Date of Degree


Document Type


Degree Name



Educational Psychology


Bruce D. Homer

Committee Members

Patricia J. Brooks

Jay Verkuilen

Héfer Bembenutty

Jan L. Plass

Fran Blumberg

Subject Categories

Educational Psychology


Spanish learning, second language learning, second language reading and listening skills, multimedia instruction, redundancy principle, cognitive theory of multimedia learning


The redundancy principle of multimedia learning indicates that people learn better from graphics and narration simultaneously than from graphics, narration, and printed text simultaneously. The current study investigated whether the redundancy principle may apply to multimedia instruction of correspondences between a second language (L2) and a native language’s reading and listening content. 100 college students in New York City learned correspondences between Spanish and English words and phrases in a counterbalanced within-subjects design, from three trials of video instruction that was redundant (including text as captions) or non-redundant (including text as non-concurrent text slides). For each condition, participants completed tests translating text and audio of taught words/phrases (testing both rote memorization and transfer knowledge) after each instructional trial. Results of multilevel models showed participants learned Spanish reading and listening translations together better from the non-redundant than redundant video instruction (p < .05), and particularly for far transfer and English-to-Spanish translation questions (ps < .05). Results of further multilevel models showed learners’ fluid intelligence and executive functioning to not moderate these effects (ps > .05), but to predict higher L2 learning irrespective of condition (ps < .05).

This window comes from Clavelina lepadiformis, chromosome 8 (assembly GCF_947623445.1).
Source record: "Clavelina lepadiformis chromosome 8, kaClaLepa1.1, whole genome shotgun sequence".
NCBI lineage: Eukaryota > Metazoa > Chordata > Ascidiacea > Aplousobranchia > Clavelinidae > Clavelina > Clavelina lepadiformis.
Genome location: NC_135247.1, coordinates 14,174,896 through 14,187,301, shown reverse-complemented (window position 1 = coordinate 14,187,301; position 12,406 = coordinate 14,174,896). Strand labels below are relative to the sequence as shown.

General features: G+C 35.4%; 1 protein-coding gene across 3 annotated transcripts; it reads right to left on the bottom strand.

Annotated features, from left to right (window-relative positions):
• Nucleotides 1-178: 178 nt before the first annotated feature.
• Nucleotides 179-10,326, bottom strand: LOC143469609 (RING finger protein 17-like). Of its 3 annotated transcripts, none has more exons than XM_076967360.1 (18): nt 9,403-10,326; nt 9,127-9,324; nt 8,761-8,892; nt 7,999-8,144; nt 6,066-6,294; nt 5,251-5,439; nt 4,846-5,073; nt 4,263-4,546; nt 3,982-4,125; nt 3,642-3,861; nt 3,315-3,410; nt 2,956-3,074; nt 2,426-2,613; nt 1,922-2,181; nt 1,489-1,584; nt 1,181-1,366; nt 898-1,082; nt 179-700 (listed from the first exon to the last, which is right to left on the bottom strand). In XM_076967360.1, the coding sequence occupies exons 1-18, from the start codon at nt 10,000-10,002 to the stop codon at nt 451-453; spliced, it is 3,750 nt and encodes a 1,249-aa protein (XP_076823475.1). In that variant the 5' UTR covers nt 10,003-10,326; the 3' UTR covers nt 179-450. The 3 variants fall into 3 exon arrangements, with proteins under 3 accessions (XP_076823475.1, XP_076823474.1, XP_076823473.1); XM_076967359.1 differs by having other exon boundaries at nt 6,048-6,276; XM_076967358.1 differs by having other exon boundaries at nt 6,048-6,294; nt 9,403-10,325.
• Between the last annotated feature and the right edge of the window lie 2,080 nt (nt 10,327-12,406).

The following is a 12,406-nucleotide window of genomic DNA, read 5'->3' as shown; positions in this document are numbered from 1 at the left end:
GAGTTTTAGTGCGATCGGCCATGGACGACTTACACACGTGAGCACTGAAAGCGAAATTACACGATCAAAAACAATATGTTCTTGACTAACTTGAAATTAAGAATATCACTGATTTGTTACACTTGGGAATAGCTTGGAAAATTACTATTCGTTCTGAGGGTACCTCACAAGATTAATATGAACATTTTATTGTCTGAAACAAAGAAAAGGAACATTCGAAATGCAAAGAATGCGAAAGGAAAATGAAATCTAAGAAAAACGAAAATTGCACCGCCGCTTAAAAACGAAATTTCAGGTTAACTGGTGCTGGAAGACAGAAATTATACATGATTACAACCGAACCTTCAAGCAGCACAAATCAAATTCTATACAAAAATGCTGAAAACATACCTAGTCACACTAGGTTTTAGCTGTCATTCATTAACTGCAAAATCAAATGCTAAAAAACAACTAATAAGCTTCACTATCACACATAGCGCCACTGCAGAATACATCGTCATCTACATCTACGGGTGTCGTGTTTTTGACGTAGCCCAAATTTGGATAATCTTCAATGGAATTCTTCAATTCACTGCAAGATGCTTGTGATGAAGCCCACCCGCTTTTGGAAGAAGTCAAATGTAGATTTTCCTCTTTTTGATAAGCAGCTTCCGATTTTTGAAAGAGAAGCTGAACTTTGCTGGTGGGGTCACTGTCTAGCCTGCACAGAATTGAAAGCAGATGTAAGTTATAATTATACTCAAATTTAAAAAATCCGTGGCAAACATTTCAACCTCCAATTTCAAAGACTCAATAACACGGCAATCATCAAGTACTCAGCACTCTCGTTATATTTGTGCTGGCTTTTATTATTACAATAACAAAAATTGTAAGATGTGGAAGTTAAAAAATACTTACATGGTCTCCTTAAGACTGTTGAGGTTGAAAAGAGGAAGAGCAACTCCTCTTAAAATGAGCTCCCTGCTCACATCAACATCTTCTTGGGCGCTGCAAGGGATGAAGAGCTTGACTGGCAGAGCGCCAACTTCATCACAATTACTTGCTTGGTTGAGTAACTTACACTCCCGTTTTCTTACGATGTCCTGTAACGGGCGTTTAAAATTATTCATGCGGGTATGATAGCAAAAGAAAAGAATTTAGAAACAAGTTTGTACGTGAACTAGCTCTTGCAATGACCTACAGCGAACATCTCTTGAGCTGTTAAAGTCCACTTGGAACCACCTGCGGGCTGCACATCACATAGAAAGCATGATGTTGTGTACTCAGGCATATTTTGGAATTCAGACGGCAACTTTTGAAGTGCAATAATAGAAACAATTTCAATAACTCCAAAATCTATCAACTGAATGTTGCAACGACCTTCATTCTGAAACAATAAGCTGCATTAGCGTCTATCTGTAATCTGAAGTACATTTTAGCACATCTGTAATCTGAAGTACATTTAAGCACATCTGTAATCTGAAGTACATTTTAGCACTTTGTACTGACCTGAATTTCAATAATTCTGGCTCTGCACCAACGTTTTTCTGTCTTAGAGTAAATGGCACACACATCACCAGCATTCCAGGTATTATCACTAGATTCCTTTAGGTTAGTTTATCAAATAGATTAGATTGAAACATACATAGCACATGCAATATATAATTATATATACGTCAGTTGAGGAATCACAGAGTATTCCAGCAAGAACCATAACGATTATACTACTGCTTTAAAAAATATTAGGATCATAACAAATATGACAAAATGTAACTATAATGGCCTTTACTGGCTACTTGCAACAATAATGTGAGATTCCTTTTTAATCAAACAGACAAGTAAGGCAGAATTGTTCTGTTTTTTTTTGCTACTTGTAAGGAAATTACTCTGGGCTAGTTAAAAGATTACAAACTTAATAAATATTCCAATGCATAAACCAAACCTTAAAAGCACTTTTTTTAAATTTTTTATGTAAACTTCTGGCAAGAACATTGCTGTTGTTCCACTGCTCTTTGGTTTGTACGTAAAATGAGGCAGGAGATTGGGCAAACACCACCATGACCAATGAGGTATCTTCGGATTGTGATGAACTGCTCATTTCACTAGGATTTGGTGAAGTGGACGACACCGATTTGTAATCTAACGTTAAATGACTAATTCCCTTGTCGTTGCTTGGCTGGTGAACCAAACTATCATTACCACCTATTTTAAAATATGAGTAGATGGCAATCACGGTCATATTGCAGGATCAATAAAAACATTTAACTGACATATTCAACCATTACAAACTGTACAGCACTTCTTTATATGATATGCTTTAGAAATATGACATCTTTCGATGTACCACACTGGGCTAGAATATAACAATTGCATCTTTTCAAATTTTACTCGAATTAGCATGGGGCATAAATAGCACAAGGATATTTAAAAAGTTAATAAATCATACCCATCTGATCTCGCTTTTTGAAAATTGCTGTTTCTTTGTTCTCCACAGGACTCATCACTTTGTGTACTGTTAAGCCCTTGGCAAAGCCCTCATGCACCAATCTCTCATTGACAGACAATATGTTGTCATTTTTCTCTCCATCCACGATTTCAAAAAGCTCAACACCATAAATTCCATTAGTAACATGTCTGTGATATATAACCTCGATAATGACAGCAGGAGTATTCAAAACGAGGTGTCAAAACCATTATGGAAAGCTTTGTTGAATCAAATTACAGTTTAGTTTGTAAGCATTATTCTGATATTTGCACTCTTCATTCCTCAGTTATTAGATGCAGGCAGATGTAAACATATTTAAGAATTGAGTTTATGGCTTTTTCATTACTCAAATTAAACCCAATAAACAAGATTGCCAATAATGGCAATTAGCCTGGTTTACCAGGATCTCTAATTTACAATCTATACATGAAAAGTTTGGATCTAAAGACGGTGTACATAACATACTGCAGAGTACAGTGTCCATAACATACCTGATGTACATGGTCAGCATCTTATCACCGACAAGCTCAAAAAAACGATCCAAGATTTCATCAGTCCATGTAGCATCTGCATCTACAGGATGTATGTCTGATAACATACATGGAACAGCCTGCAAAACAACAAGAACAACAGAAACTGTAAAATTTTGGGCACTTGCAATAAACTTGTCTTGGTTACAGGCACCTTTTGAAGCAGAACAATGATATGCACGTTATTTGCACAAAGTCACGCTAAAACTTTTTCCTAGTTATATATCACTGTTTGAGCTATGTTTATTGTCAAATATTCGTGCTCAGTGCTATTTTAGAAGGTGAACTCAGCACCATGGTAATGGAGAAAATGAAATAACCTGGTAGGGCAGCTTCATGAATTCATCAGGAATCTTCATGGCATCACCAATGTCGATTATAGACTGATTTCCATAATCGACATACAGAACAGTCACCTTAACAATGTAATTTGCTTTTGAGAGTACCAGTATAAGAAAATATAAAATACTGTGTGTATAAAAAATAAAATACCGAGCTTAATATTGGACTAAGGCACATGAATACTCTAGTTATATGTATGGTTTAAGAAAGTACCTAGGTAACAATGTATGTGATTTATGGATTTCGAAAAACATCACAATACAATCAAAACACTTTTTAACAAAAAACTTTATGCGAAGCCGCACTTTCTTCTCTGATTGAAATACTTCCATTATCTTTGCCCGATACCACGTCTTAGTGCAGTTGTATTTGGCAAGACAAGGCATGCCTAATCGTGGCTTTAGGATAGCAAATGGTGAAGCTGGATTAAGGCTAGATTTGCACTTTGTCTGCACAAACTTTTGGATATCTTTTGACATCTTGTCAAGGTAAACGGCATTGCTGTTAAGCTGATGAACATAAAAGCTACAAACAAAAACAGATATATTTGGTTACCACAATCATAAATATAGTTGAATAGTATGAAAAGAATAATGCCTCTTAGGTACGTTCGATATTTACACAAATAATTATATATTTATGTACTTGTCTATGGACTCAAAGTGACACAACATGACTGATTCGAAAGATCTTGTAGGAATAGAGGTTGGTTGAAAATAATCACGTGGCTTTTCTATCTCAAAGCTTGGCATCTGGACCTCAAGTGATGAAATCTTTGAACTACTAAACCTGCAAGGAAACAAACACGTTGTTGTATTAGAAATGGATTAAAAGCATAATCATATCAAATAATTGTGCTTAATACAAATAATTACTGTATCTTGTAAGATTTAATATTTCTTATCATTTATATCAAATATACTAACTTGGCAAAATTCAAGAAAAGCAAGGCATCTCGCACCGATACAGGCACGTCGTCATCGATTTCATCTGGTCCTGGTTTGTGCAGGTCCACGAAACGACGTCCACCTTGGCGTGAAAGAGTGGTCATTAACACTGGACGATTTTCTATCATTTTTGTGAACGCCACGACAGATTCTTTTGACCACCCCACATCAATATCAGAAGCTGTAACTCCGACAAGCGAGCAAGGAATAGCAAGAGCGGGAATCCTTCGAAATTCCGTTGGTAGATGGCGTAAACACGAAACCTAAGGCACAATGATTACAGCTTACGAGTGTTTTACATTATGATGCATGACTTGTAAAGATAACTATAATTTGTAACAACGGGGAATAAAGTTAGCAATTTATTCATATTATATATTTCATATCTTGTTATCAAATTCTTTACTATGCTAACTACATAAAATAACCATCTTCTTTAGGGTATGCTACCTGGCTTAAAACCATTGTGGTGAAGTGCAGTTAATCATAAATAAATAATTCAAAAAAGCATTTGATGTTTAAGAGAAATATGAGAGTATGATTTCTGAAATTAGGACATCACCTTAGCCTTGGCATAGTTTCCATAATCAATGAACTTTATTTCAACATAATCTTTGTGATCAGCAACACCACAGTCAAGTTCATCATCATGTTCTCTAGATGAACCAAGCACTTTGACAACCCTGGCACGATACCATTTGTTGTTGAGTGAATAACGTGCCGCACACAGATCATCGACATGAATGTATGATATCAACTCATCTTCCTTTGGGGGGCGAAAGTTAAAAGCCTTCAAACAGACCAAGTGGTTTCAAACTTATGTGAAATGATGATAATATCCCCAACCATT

Implications of the study include, when implementing L2 instructional multimedia with videos presented in both L2 and native language versions, that written text can be best included sequentially (on ‘bilingual text slides’) rather than concurrently with videos. In this paired format the two languages’ text displayed together non-redundantly likely facilitates cognitive strategies that are not possible with the same text displayed redundantly as captions on the videos separately. Implementation of such cognitive science-informed instructional practices may have societal benefits of improving L2 learners’ tolerance of ambiguity and cultural competence (qualities linked with L2 learning). Limitations of the present study include unclear generalizability of the advantages of non-redundant L2 instructional multimedia with bilingual text slides to non-translation aspects of L2 reading and listening skills. It is also unclear if non-redundant L2 instructional multimedia with text would be more than equally effective as its redundant counterpart in any situations where its text slides are not bilingual. Future directions are suggested investigating viable design options of non-redundant L2 instructional multimedia, and replications/extensions of the present study’s comparison incorporating highlighting (as per the signaling principle of multimedia learning), gamifications, or adaptations to heritage language learners’ particular learning goals.